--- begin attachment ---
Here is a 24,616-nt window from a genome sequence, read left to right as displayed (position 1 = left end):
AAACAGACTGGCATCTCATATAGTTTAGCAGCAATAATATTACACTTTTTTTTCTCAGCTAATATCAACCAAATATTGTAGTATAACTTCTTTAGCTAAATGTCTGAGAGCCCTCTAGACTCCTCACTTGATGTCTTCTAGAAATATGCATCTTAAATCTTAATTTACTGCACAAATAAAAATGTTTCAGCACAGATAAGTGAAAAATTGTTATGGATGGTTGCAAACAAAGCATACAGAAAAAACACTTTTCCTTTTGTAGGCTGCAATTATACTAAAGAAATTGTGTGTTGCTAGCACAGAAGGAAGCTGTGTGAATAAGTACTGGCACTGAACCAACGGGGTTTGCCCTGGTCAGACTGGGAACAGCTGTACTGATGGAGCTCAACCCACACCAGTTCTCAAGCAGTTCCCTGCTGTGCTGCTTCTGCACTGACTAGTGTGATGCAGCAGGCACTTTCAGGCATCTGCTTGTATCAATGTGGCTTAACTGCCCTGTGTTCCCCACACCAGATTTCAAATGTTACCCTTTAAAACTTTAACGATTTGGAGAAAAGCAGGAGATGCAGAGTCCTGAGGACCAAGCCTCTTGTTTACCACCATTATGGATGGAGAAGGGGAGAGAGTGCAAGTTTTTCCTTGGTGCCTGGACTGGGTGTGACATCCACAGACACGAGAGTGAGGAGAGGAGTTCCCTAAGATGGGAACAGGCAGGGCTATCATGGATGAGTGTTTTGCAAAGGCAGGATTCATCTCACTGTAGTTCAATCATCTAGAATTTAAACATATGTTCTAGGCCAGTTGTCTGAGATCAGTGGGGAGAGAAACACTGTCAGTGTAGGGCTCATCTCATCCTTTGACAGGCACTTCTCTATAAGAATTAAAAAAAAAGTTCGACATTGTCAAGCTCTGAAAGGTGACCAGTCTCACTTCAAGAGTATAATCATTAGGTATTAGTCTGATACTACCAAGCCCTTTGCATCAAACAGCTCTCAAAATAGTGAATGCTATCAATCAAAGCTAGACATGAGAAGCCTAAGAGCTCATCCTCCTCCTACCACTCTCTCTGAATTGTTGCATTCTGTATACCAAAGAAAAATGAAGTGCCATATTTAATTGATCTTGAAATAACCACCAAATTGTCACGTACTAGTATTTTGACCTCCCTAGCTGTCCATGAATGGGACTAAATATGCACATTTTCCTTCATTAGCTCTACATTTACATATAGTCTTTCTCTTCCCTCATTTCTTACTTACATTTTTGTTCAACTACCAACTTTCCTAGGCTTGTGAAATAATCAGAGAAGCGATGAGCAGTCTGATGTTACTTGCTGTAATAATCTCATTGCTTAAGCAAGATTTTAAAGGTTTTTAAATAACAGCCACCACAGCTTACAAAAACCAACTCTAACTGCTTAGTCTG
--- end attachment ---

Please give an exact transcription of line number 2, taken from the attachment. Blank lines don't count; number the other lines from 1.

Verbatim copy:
AAACAGACTGGCATCTCATATAGTTTAGCAGCAATAATATTACACTTTTTTTTCTCAGCTAATATCAACCAAATATTGTAGTATAACTTCTTTAGCTAAATGTCTGAGAGCCCTCTAGACTCCTCACTTGATGTCTTCTAGAAATATGCATCTTAAATCTTAATTTACTGCACAAATAAAAATGTTTCAGCACAGATAAGTGAAAAATTGTTATGGATGGTTGCAAACAAAGCATACAGAAAAAACACTTTTCCTTTTGTAGGCTGCAATTATACTAAAGAAATTGTGTGTTGCTAGCACAGAAGGAAGCTGTGTGAATAAGTACTGGCACTGAACCAACGGGGTTTGCCCTGGTCAGACTGGGAACAGCTGTACTGATGGAGCTCAACCCACACCAGTTCTCAAGCAGTTCCCTGCTGTGCTGCTTCTGCACTGACTAGTGTGATGCAGCAGGCACTTTCAGGCATCTGCTTGTATCAATGTGGCTTAACTGCCCTGTGTTCCCCACACCAGATTTCAAATGTTACCCTTTAAAACTTTAACGATTTGGAGAAAAGCAGGAGATGCAGAGTCCTGAGGACCAAGCCTCTTGTTTACCACCATTATGGATGGAGAAGGGGAGAGAGTGCAAGTTTTTCCTTGGTGCCTGGACTGGGTGTGACATCCACAGACACGAGAGTGAGGAGAGGAGTTCCCTAAGATGGGAACAGGCAGGGCTATCATGGATGAGTGTTTTGCAAAGGCAGGATTCATCTCACTGTAGTTCAATCATCTAGAATTTAAACATATGTTCTAGGCCAGTTGTCTGAGATCAGTGGGGAGAGAAACACTGTCAGTGTAGGGCTCATCTCATCCTTTGACAGGCACTTCTCTATAAGAATTAAAAAAAAAGTTCGACATTGTCAAGCTCTGAAAGGTGACCAGTCTCACTTCAAGAGTATAATCATTAGGTATTAGTCTGATACTACCAAGCCCTTTGCATCAAACAGCTCTCAAAATAGTGAATGCTATCAATCAAAGCTAGACATGAGAAGCCTAAGAGCTCATCCTCCTCCTACCACTCTCTCTGAATTGTTGCATTCTGTATACCAAAGAAAAATGAAGTGCCATATTTAATTGATCTTGAAATAACCACCAAATTGTCACGTACTAGTATTTTGACCTCCCTAGCTGTCCATGAATGGGACTAAATATGCACATTTTCCTTCATTAGCTCTACATTTACATATAGTCTTTCTCTTCCCTCATTTCTTACTTACATTTTTGTTCAACTACCAACTTTCCTAGGCTTGTGAAATAATCAGAGAAGCGATGAGCAGTCTGATGTTACTTGCTGTAATAATCTCATTGCTTAAGCAAGATTTTAAAGGTTTTTAAATAACAGCCACCACAGCTTACAAAAACCAACTCTAACTGCTTAGTCTG